I’ve had several people ask about the passing of my friend and dissertation tutor Dr Norman Powell.
Norman passed on September 7th, at the end a short Hospice Stay in Carlisle, Cumbria.
Please contact me directly for details, information on passing condolences to Hilda, or to remember Norman.
Meeting nearly 30 years ago at the Manchester Business School when I earned my MBA in Production Management, Norman was always interest in my pursuits as we worked on projects over the years.
May he rest in peace.
I have been considering erasing Randomhold, as many types of discussions can end up in bad place – a polarizing squabble – which is not where I would like to take sharing & learning by blog.
Instead Randomhold will pick up on the Life Tools Series and add similar series for other areas where I have learned something worth sharing, found a solution worth making known, or simply want to cheer on my fellows in their efforts.
More when we hit the winter months…
Doing opinion pieces is like setting off firecrackers in an Echo Chamber – chances are your ears will end up hurting.
In respect of the wide range of varying opinions I’ve drafted and left unpublished several dozen posts, and am current deciding if they will ever publish.
Random Hold is planning a quiet November. I have some posts prepared and will use this time to repost updated versions of some of the most popular posts.
Taking a second year stab at doing some larger scale writing, by doing the NaNoWriMo project (National Novel Writing Month)
From their website:
What is NaNoWriMo?
National Novel Writing Month is a fun, seat-of-your-pants approach to novel writing. Participants begin writing November 1. The goal is to write a 175-page (50,000-word) novel by midnight, November 30.
Valuing enthusiasm and perseverance over painstaking craft, NaNoWriMo is a novel-writing program for everyone who has thought fleetingly about writing a novel but has been scared away by the time and effort involved.
Because of the limited writing window, the ONLY thing that matters in NaNoWriMo is output. It’s all about quantity, not quality. The kamikaze approach forces you to lower your expectations, take risks, and write on the fly.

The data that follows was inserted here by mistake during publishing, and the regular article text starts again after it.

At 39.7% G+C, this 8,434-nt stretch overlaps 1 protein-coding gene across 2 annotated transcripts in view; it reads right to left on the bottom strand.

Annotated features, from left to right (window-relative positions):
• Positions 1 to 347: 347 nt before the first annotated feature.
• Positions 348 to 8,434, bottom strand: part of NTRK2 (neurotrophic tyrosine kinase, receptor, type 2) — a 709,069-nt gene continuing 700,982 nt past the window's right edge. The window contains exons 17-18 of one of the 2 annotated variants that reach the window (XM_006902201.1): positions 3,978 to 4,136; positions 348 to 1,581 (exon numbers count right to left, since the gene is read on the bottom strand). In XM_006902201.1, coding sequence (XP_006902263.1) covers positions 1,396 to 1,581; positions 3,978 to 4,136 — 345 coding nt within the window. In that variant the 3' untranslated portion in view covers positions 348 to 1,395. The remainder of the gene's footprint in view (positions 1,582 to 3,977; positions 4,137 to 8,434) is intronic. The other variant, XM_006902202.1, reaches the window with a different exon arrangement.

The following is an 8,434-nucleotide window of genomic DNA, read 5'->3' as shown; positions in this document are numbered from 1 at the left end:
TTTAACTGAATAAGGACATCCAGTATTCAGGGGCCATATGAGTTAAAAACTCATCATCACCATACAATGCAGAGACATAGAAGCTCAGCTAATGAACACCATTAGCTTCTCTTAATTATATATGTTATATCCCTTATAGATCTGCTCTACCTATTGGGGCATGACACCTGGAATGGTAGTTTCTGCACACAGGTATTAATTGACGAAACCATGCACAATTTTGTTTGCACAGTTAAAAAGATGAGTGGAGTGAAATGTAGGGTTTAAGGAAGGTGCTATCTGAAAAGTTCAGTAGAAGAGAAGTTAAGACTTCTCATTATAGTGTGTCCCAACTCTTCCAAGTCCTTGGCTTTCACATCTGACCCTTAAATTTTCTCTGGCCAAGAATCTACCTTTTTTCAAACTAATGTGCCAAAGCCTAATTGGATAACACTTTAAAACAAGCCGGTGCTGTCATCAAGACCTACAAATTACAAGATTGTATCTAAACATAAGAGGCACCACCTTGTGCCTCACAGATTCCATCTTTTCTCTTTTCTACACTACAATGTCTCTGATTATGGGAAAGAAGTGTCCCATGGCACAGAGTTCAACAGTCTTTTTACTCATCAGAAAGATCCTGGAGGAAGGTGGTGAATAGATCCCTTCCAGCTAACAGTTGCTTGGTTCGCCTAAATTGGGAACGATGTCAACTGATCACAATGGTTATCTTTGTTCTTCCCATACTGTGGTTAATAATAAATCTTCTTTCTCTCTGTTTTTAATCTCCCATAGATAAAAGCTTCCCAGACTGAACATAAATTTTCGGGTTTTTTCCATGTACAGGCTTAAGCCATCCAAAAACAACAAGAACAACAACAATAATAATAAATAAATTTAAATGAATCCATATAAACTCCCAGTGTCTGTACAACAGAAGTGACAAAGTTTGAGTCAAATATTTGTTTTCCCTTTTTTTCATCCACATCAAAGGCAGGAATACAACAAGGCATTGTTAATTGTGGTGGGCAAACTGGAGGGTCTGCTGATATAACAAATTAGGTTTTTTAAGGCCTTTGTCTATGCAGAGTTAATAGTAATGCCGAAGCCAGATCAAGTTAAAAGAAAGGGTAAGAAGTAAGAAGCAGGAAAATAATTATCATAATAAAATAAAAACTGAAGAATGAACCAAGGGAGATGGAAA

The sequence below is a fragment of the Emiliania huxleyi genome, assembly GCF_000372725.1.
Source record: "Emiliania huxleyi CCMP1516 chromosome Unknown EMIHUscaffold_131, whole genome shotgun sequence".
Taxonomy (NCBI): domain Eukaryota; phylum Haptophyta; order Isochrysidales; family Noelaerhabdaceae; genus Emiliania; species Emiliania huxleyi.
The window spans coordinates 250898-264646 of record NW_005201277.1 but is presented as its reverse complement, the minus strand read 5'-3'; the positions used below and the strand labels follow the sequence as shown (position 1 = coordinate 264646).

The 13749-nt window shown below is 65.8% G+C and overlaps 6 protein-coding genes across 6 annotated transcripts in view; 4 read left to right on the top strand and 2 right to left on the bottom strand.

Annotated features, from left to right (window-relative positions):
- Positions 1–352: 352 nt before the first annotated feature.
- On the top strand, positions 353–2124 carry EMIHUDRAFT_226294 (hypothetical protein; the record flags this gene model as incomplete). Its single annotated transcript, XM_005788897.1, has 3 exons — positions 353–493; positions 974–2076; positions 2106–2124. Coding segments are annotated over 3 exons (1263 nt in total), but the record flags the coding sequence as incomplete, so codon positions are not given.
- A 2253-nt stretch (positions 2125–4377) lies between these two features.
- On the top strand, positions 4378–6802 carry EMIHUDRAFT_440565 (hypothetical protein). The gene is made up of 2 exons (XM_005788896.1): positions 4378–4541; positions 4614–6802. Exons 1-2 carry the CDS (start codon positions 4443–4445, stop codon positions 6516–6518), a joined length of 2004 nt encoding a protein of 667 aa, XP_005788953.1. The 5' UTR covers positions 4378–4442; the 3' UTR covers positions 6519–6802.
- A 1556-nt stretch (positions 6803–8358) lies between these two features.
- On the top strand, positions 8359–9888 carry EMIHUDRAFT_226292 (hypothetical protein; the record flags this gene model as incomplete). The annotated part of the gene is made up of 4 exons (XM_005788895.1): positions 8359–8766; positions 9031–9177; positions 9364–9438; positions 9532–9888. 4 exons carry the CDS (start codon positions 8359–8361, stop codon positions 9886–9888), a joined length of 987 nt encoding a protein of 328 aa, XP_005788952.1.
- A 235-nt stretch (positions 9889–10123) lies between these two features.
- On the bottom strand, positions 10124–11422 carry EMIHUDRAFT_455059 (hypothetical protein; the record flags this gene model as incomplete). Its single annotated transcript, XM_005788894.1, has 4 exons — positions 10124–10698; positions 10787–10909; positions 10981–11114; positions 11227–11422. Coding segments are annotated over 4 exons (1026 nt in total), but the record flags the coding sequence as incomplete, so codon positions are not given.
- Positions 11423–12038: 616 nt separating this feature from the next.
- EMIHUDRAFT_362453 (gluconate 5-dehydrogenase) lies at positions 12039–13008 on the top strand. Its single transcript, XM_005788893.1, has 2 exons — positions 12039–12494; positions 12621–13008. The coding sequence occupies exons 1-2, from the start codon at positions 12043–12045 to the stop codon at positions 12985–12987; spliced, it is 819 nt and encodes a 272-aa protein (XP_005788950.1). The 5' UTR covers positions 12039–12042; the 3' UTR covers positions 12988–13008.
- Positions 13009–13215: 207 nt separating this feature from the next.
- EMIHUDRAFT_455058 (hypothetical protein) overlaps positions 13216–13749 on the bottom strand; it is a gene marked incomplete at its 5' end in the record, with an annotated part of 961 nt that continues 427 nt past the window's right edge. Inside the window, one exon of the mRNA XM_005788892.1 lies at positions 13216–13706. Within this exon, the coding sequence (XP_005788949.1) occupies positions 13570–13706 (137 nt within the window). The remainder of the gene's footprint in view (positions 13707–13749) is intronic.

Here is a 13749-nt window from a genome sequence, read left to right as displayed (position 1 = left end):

Make no mistake: You will be writing a lot of crap. And that’s a good thing. By forcing yourself to write so intensely, you are giving yourself permission to make mistakes. To forgo the endless tweaking and editing and just create. To build without tearing down.
As you spend November writing, you can draw comfort from the fact that, all around the world, other National Novel Writing Month participants are going through the same joys and sorrows of producing the Great Frantic Novel. Wrimos meet throughout the month to offer encouragement, commiseration, and—when the thing is done—the kind of raucous celebrations that tend to frighten animals and small children.
In 2007, we had over 100,000 participants. More than 15,000 of them crossed the 50k finish line by the midnight deadline, entering into the annals of NaNoWriMo superstardom forever. They started the month as auto mechanics, out-of-work actors, and middle school English teachers. They walked away novelists.
So, to recap:
What: Writing one 50,000-word novel from scratch in a month’s time.
Who: You! We can’t do this unless we have some other people trying it as well. Let’s write laughably awful yet lengthy prose together.
Why: The reasons are endless! To actively participate in one of our era’s most enchanting art forms! To write without having to obsess over quality. To be able to make obscure references to passages from our novels at parties. To be able to mock real novelists who dawdle on and on, taking far longer than 30 days to produce their work.
When: You can sign up anytime to add your name to the roster and browse the forums. Writing begins November 1. To be added to the official list of winners, you must reach the 50,000-word mark by November 30 at midnight. Once your novel has been verified by our web-based team of robotic word counters, the partying begins.